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  • Parasites wormed their way into dino’s gut

    Inside the fossilized guts of a 77-million-year-old dinosaur, scientists have spotted a surprise. The dino’s stomach is crisscrossed with thin tunnels. These appear to be leftovers of the once-slimy trails of parasitic worms.

    Like ticks and fleas, these worms would have been parasites — biological hitchhikers that steal a meal from their host.

    These fossil worm tunnels are the...

    07:00 AM, July 22, 2016 Fossils
    Readability Score: 7.4
  • Identifying ancient trees from their amber

    PHOENIX, Ariz. — A small lump of amber dug up in Southeast Asia may have come from a previously unknown type of ancient tree. That’s what a Swedish teen concluded after analyzing the fossilized tree resin. Her discovery may shed new light on ecosystems that existed millions of years ago.

    Many fossils, or traces of ancient life, look like dull rocks. That’s because they’re typically made...

    12:00 PM, June 1, 2016 Fossils, Plants, Chemistry
    Readability Score: 8.1
  • Baby titanosaur was a mini version of its parents

    Titanosaurs were plant-eating dinos of titanic size. The largest known individual belonging to the species Rapetosaurus krausei would have shook the ground with its epic 16,700 kilogram (36,800 pound) heft. A baby dino would have looked a lot like its grown-ups, a new study shows. And it probably acted like them, too.

    Scientists discovered (relatively) tiny fossils of a roughly 1- to 2-...

    07:00 AM, May 8, 2016 Fossils
    Readability Score: 7.1
  • How to tell if a T. rex is expecting

    Call it a T. rex pregnancy test. Analyzing the chemistry of tiny slivers of fossilized bone can reveal whether a Tyrannosaurus rex was about to lay eggs.

    A female bird that is producing eggs is called "in lay." And when a bird is in lay, some of her bones temporarily develop a tissue known as medullary (MED-ju-laar-ee) bone. It’s loosely woven with lots of holes, kind of like a sponge....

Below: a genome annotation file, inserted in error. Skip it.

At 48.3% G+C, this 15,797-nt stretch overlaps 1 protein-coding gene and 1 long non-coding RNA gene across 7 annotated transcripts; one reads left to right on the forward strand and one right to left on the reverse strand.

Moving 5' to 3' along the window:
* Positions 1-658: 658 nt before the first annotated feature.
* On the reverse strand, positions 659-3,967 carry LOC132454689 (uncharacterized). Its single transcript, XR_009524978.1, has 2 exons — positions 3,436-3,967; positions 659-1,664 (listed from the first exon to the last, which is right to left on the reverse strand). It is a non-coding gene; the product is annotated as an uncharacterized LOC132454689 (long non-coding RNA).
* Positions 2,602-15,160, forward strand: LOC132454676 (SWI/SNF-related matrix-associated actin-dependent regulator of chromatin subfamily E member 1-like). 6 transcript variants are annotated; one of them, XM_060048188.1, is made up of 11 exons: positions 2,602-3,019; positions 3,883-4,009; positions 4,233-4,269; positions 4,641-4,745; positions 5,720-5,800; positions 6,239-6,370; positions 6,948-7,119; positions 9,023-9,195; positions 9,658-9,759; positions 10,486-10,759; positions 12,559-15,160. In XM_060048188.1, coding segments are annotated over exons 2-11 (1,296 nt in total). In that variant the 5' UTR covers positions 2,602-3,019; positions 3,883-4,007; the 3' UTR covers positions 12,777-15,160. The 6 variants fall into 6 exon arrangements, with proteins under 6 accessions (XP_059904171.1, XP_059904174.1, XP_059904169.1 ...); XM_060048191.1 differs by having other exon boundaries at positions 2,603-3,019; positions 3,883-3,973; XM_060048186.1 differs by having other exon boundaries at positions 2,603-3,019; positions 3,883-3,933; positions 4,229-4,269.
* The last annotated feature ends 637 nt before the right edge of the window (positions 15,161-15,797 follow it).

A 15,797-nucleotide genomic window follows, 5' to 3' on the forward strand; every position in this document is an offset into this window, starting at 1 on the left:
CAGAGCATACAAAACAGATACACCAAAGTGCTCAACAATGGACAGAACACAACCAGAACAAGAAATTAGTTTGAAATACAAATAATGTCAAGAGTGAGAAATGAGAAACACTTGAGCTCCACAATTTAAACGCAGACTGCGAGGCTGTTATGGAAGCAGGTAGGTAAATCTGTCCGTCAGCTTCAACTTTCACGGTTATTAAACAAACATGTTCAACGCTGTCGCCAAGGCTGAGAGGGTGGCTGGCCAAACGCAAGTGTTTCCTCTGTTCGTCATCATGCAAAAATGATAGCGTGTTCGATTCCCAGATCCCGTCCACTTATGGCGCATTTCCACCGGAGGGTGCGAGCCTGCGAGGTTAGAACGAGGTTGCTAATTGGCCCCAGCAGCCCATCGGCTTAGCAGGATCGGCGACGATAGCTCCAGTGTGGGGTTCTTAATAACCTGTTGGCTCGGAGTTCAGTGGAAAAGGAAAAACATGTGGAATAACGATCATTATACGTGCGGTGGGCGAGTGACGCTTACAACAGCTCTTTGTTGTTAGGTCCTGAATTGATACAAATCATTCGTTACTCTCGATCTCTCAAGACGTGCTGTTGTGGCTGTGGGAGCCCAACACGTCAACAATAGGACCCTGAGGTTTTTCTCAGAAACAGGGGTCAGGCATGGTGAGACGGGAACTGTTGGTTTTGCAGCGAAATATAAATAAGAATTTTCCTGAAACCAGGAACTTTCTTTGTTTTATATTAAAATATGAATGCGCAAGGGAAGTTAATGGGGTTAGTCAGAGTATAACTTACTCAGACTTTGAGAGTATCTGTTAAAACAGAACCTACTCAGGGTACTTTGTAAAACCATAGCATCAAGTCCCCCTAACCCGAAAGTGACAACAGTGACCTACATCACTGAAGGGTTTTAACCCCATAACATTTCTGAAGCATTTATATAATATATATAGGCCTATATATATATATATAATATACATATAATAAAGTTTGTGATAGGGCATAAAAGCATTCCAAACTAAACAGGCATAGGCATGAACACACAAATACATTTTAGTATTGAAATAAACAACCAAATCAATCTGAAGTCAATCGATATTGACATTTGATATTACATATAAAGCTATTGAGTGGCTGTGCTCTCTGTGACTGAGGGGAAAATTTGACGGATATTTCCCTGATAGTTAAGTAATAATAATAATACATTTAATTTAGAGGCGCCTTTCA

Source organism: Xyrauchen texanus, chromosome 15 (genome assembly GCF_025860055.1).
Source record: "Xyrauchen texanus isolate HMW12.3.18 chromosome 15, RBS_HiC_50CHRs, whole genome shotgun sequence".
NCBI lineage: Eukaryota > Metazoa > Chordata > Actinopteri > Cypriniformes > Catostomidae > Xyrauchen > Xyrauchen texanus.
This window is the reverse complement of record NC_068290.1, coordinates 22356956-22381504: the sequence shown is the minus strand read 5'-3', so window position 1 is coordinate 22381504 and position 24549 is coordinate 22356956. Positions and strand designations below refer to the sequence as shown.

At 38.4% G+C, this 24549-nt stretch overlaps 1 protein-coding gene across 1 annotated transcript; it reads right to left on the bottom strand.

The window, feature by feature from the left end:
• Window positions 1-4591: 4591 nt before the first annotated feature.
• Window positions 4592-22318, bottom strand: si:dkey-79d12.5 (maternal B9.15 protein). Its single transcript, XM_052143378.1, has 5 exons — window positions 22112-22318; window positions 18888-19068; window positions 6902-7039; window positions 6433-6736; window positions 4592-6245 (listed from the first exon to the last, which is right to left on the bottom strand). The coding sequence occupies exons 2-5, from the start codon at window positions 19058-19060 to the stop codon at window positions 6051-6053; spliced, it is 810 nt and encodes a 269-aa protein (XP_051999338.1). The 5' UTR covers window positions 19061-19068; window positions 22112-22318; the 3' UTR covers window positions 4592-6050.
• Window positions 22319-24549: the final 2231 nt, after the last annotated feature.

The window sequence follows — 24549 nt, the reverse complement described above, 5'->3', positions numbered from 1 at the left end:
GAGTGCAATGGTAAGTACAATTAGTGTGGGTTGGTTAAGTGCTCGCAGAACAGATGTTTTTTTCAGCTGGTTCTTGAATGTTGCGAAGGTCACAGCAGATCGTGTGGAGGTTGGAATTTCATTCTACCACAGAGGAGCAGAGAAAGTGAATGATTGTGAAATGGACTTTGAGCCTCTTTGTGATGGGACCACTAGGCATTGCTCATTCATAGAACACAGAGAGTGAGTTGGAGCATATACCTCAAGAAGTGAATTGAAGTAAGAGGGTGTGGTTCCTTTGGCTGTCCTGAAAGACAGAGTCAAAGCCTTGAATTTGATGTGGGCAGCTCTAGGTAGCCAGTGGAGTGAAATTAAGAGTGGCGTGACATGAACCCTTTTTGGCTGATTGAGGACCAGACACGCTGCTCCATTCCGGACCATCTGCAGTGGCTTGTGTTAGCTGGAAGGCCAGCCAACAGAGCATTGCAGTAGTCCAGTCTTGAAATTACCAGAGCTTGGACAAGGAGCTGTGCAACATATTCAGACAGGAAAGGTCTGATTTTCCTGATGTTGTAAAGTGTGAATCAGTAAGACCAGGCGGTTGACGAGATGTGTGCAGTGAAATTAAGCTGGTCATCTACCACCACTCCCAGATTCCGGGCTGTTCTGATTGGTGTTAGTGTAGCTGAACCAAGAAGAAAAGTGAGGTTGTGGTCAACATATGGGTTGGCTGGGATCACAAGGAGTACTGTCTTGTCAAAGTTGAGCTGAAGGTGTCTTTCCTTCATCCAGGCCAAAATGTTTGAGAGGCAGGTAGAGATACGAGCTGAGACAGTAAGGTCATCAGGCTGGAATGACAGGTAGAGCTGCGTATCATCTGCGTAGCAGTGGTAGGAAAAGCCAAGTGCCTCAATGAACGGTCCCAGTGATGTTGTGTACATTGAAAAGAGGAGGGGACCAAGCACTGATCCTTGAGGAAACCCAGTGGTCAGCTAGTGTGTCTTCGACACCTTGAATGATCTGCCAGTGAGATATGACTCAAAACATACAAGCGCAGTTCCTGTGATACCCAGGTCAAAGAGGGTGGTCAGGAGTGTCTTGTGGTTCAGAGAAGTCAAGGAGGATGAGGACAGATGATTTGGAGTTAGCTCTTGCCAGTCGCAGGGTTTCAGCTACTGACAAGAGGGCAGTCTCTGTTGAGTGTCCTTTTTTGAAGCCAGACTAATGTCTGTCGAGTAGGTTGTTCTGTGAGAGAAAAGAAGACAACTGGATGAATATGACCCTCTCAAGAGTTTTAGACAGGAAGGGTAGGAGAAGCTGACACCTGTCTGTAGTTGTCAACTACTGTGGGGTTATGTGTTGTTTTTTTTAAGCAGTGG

07:00 AM, April 10, 2016 Fossils
    Readability Score: 6.0
  • Neandertal toe contains human DNA

    Humans and Neandertals may have hooked up much earlier than previously thought.

    Neandertals — Homo neanderthalensis — are ancient members of the human family tree. New evidence has just turned up early ancestors of humans in Africa mated with Neandertals about 110,000 years ago. The clue to that mixing is in the DNA of a Neandertal woman in Siberia, Russia.

    Many humans today carry...

    07:00 AM, March 2, 2016 Ancient Times, Fossils, Genetics, Human evolution
    Readability Score: 7.6
  • Roadkill : Learning from the dead

    The smell pouring out of the shoebox-sized container makes my body involuntarily jerk back with disgust. The odor is part dry, dusty cheese, part rotting meat. Its vileness is matched by what is is stuffed in the clear, plastic box. It’s a large salamander — or what’s left of one. In the nooks and crannies of its body and box, busy gray insects wriggle. These are the larvae of dermestid...

    07:15 AM, February 18, 2016 Animals, Fossils
    Readability Score: 7.2
  • Picture This: Plesiosaurs swam like penguins

    In 1823, fossil hunter Mary Anning discovered the first complete skeleton of a plesiosaur. That’s a type of ancient marine reptile. Her find led to more than 190 years of arguing. Some experts claimed the long-necked sea beast used its four flippers like the oars of a boat. Others argued that the flippers flapped through the water like bird wings.

    Explainer: What is a computer model?...

    07:00 AM, February 7, 2016 Animals, Fossils
    Readability Score: 6.9
  • Bubbles may have sheltered Earth’s early life

    Earth offered a harsh environment for its earliest inhabitants. It now appears that some of them survived by living in a bubble. A beach bubble.

    The earliest life would have been single-celled microbes. Pockets of gas trapped along ancient shorelines would have given them a cozy place to call home about 3.2 billion years ago. Or so scientists reported December 4 in Geology. Such a snug...

    07:00 AM, January 7, 2016 Earth, Microbes, Fossils
    Readability Score: 7.1
  • Predatory dinos were truly big-mouths

    Many dinosaurs are known for their fearsome teeth. Allosaurus had sharp, bladelike choppers. Many were 5 to 10 centimeters (2 to 4 inches) long. Tyrannosaurus rex had bigger ones — the size of bananas. Big teeth are a plus for a predator. But unless a creature can open its mouth very wide, long teeth might actually be a good recipe for starvation. Many big-toothed species survived for millions...

    07:00 AM, November 25, 2015 Fossils
    Readability Score: 7.3
  • Fossils show sign of ancient vampire microbes

    BALTIMORE — Microscopic vampires may have prowled ancient seas some 750 million years ago. Scientists have found the fossilized remains of their punctured victims. Those fossils may be the oldest direct evidence of predators hunting eukaryotes (Yu-KAIR-ee-oats). This domain of complex life includes both plants and animals.

    The monstrous microbes probably didn’t look like tiny Count...

    07:00 AM, November 18, 2015 Microbes, Fossils
    Readability Score: 7.7

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